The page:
INDIANAPOLIS -- Lawmakers are prepared to return to the Statehouse on Thursday at 1 p.m., to begin the task of formulating a budget that will support our state agencies, schools and other important programs.
The governor has offered a proposed budget and lawmakers have used that document as a starting point in negotiating a final agreement.
I was sorry to see negotiations hit a snag when some of the Democratic members of the Special Joint Budget Committee walked out of a hearing on the governor's plan in protest. I do not believe that move was responsible. While I feel the governor should be more honest about the financial impact his budget will have on public schools, I feel there are more appropriate ways to demonstrate our feelings than simply walking out of the meeting.
Passing a budget will take much patience and lots of negotiating to come up with a document we can collectively support. Staying at the table should be our No. 1 priority.
The governor's budget, unveiled June 2, contains 180 pages that cover funding for the broad scope of state government. It takes some time to go through the whole bill, but I do have some initial concerns.
The governor has stated that he will use a portion of the state surplus, as long as we keep our reserves equal to $1 billion. He also claims his budget provides a 2 percent increase in school funding. In reality, as I look at the formulas for the eight corporations serving District 44, the proposal either flat-lines or cuts school funding by 2011.
The governor acknowledged that any increases in funding will come from federal dollars, some provided through the stimulus package and some through funds designed to benefit special education programs and at-risk students.
However, the federal government will not allow stimulus dollars designated for those programs (Title 1 and special education) to be used for general educational purpose.
I believe the plan will create a funding "cliff." Federal money provided now for local schools will not be there in two years, so schools will have to find other ways to fund operations.
Every day, I realize the huge challenge we face. It will take time to recover from this recession. To say the least, I expect the next two fiscal years to be very difficult.
If our economy does not improve by 2011, there will be a serious crisis in school funding down the road. This could prevent our children from getting a quality education due to larger class sizes, teacher layoffs and program cuts. In addition, local officials will have to seriously consider tax increases.
The governor's school funding plan favors schools with growing enrollment, without providing any protections for schools where student numbers are going down. If your school's enrollment is going up, it will get more state money. If it goes down, it will get less state support of be flatlined. From the information provided, it appears that there is increased funding for most charter schools but this could be at the expense of public schools.
Education must be a priority in Indiana. It is the engine that will stimulate our economy. I am supportive of all efforts to support education as long as we give each student every opportunity to reach their fullest potential. The only reason we argue about the options between public and charter schools is because of the limited funds that are available.
I expect there to be long discussions about our funding options for schools, both public and charter. I will follow up over the next week or so to keep you informed on the most current consideration.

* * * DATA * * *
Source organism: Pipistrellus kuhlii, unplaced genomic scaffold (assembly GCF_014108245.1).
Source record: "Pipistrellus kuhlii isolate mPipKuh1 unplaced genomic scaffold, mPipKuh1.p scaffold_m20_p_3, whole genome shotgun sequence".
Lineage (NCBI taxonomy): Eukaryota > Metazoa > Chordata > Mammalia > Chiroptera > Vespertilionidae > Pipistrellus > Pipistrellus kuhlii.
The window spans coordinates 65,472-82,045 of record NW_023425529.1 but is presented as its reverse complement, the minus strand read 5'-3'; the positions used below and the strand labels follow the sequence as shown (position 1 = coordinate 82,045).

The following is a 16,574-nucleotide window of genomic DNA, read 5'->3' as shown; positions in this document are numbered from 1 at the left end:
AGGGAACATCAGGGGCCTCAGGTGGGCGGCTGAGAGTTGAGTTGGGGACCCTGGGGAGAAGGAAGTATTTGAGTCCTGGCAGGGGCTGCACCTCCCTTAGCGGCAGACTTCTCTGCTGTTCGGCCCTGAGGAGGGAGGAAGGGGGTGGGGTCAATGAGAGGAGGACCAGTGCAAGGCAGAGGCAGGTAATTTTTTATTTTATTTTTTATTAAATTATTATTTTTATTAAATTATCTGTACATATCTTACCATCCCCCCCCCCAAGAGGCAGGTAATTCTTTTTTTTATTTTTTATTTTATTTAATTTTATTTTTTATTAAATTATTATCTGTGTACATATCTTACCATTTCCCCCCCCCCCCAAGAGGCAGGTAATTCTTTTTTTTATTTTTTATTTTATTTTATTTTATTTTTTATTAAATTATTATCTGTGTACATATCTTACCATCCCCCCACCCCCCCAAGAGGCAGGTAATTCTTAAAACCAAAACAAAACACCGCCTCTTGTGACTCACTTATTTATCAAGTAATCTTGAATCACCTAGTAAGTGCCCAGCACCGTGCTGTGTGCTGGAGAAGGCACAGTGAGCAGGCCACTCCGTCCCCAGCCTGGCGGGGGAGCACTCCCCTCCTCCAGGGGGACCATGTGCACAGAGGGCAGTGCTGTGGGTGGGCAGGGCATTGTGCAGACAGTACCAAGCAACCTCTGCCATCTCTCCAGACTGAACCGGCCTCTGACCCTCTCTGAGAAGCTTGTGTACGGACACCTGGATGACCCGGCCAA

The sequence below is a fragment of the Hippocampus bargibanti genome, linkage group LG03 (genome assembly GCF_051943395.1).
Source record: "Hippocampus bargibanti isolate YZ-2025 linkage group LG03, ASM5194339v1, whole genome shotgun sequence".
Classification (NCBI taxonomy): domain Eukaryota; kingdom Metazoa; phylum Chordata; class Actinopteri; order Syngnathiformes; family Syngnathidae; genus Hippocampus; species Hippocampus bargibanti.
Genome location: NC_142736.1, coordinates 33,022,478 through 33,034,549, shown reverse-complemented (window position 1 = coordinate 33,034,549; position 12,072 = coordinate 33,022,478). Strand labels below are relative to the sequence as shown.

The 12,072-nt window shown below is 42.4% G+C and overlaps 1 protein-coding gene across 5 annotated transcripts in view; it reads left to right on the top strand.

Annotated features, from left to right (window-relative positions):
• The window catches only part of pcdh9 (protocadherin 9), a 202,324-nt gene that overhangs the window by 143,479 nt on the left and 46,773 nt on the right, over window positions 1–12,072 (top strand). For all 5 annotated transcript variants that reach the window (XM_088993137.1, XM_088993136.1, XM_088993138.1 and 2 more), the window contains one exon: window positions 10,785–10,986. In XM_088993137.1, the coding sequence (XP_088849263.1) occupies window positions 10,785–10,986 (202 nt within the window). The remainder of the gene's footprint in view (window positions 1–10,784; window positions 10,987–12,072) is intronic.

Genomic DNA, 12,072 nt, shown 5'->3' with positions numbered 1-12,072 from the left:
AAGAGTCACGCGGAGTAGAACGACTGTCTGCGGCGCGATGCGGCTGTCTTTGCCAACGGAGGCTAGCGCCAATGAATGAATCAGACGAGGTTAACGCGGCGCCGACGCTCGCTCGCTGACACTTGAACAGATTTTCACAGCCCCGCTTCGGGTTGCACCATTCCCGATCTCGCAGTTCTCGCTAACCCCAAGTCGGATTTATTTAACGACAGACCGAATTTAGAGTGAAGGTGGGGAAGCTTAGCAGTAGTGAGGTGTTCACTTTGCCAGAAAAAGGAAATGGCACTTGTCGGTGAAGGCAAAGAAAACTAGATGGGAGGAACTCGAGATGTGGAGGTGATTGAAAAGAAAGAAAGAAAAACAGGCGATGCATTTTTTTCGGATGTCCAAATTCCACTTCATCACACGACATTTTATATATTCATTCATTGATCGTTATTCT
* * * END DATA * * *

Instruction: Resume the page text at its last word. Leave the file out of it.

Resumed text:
While the governor has proposed an increase in student financial aid, he also is cutting state support for higher education. I fear this will cause our state-supported colleges and universities to raise these lost funds by increasing tuition rates. That will create more difficulty for people to attend classes that provide the advanced training that can lead to better paying jobs.
While the governor does call for a few university construction projects that can get Hoosier back to work, his budget still lacks a broad-based job creation program. Projects already scheduled to take place do not provide new jobs. Indiana needs a completely new, comprehensive job creation plan that puts people back to work now on projects that improve local roads, bridges and other infrastructure. The bipartisan job creation package passed in the House during the regular session serves as a model for this plan.
Finally, while the special session agenda should be restricted to discussion over a new budget, there will be a proposal to assist the Indianapolis Capital Improvement Board (CIB). I understand that the Mayor of Indianapolis and Governor Daniels want us to pay attention to the CIB's $47 million deficit. It will be difficult to ignore requests for assistance from other parts of our state if significant consideration is given to the entity that runs Lucas Oil Stadium in downtown Indianapolis.
Regardless of the difficult issues, I believe we will pass a budget by our deadline on June 30. When we return to session on June 11, the House will begin its own deliberations on a budget. There remains ample evidence that the best approach in writing a budget is to pass a one-year plan, particularly when there are so many factors that are still unclear, such as the timing for a economic recovery and its impact on state revenue numbers.
Thank you for staying in touch. I look forward to visiting with everyone over the summer months. In the days to come, you can reach me by calling the toll-free Statehouse telephone number of 1-800-382-9842, writing to me in care of the Indiana House of Representatives, 200 W. Washington St., Indianapolis, Ind., 46204, or submitting your comments to my website at www.in.gov/H44.
While visiting the website, you can also sign up to receive regular e-mail updates from the Legislature.